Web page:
George Alexander, a shorin-ryu karate pioneer and the president/founder of the International Shorin Ryu Karate Kobudo Federation, began training in judo and karate in the Marine Corps. He currently holds the rank of 10th dan hanshi, or “teacher of teachers.” Alexander has been inducted into six halls of fame, produced more than 200 instructional DVDs and published 10 books. He is a professor emeritus of East Asian history at the State University of New York and a distinguished research fellow and member of the faculty of the Institute of Martial Arts and Sciences in the United Kingdom. He teaches at the Budokan Martial Arts Honbu Dojo in Palm Coast, Florida.
MASuccess: Where did you grow up and what did your dad do?
George Alexander: I was born on Long Island and grew up in New York. Dad was in real estate there. We moved to Florida when I was 14.
MAS: When did you discover the martial arts?
Alexander: Dad was an officer in the Army Air Corps during World War II, and he got into what they called “combat judo” — basically, [Japanese] jujitsu. At age 10 or 11, I started learning it. A friend would come over, and we’d practice over-the-shoulder throws. Once, he ended up with both feet smashing through our wall!
I was always fascinated by the arts. I was kind of a wild kid and joined the Marines at 17. Marines coming home from Okinawa brought back karate. At Camp Lejeune, you saw guys jumping around in white gis. I was immediately attracted — “fighting techniques from the mysterious Orient!” (laughs)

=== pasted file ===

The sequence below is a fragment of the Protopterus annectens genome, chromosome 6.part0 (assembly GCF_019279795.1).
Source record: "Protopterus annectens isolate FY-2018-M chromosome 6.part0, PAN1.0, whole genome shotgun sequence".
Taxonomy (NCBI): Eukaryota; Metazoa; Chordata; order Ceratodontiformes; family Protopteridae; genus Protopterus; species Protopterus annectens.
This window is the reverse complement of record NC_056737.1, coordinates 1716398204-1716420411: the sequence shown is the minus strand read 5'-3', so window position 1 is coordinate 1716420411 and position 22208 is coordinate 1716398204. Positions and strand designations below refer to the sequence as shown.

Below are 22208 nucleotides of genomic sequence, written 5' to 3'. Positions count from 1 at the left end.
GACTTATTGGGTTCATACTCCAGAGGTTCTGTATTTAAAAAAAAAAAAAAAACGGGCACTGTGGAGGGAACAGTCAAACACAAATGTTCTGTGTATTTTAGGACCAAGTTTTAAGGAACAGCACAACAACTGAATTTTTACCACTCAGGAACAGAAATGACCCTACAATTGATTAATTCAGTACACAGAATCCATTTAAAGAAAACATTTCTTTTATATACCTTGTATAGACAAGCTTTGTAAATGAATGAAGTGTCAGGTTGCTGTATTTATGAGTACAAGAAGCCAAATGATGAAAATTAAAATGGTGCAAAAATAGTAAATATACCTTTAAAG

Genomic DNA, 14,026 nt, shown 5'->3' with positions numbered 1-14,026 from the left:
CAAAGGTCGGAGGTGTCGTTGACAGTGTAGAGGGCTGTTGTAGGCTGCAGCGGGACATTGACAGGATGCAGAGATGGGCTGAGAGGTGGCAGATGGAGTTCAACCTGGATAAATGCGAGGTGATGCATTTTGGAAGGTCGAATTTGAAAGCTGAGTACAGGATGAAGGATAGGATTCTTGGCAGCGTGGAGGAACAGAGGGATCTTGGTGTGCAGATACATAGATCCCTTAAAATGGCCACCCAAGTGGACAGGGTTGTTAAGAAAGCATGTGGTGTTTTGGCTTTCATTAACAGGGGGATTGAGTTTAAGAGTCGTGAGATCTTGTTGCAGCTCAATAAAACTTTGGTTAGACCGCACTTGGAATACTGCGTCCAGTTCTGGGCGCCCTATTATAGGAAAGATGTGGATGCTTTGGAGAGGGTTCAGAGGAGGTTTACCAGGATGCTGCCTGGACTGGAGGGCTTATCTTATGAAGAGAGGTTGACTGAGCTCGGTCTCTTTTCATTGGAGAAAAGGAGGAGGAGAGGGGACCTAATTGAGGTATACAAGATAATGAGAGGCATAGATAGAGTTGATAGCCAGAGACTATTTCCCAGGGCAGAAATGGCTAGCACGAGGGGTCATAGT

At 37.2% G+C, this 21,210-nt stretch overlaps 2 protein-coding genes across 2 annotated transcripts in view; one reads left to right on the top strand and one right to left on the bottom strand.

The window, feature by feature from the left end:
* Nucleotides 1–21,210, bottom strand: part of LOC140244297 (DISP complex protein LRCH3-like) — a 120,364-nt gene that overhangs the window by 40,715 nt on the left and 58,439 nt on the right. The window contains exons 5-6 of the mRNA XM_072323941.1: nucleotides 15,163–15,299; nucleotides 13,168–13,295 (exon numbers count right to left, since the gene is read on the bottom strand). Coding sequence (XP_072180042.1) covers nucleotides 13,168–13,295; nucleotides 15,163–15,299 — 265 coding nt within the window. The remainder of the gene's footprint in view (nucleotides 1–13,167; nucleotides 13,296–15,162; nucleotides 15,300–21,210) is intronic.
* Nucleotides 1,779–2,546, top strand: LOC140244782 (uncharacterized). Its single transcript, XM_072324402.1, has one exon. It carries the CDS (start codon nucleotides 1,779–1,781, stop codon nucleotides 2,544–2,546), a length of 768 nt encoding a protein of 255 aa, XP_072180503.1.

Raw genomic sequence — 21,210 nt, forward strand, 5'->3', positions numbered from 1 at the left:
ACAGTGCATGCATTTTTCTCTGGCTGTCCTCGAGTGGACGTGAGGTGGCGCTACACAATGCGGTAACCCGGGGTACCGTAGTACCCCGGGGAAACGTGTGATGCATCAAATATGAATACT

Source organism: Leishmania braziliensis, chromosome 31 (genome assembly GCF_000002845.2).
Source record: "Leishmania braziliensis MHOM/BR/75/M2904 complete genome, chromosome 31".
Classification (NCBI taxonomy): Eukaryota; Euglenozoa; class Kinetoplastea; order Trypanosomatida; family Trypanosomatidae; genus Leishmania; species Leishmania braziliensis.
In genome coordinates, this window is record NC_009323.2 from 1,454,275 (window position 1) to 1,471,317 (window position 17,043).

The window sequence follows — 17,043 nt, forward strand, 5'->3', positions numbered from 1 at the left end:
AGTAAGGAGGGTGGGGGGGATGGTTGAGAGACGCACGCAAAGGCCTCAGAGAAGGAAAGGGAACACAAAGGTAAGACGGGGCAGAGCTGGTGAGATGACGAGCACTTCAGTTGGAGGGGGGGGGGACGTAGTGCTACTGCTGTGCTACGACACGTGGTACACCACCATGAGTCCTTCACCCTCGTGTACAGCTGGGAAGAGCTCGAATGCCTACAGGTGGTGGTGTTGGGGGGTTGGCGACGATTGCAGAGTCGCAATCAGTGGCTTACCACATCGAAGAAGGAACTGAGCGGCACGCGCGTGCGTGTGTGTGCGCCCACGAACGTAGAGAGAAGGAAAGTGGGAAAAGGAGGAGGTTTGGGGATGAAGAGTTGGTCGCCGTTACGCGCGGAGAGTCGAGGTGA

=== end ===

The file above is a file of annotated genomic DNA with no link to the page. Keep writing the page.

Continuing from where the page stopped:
So I trained in blood-and-guts, full-contact karate with Charles E. Clark, the 1968 All-Marine judo champ, inside a hut on a plywood floor. He was a big guy, 225 pounds, with me at 175. His back kick once broke my ribs!
I mustered out in California [and] trained for months with Takeuchi sensei, and he never said anything to me except, “Do this now.” Over the years, either deliberately or by chance, I ended up with the world’s best karate teachers. I was always looking for a teacher, for leadership, for that special traditional relationship.
MAS: What was the turning point in your life?
Alexander: In my early 40s, it got challenging to have two careers going at the same time: juggling martial arts, writing books [and] producing DVDs while working my professional job. By 1983, I was an executive in national real-estate advisory services, dealing with pension funds and such, and on a nice career path. I might have joined Halliburton or Continental Development and gone international instead of just traveling nationally. But that would have been the end of my Southern Florida lifestyle, [enjoying] sand in my shoes and pina coladas on the weekend. So in 1993, I went full-time martial arts. I put more energy into production and moved to a larger school.
MAS: What does the future hold for you?
Alexander: I’ve got an obsessive personality; I just never stop. That explains my success. (laughs) I’ve been very lucky. I count my blessings.
To contact Herb Borkland, send an email to [email protected] This essay was originally published in the February 2014 issue of MASuccess.
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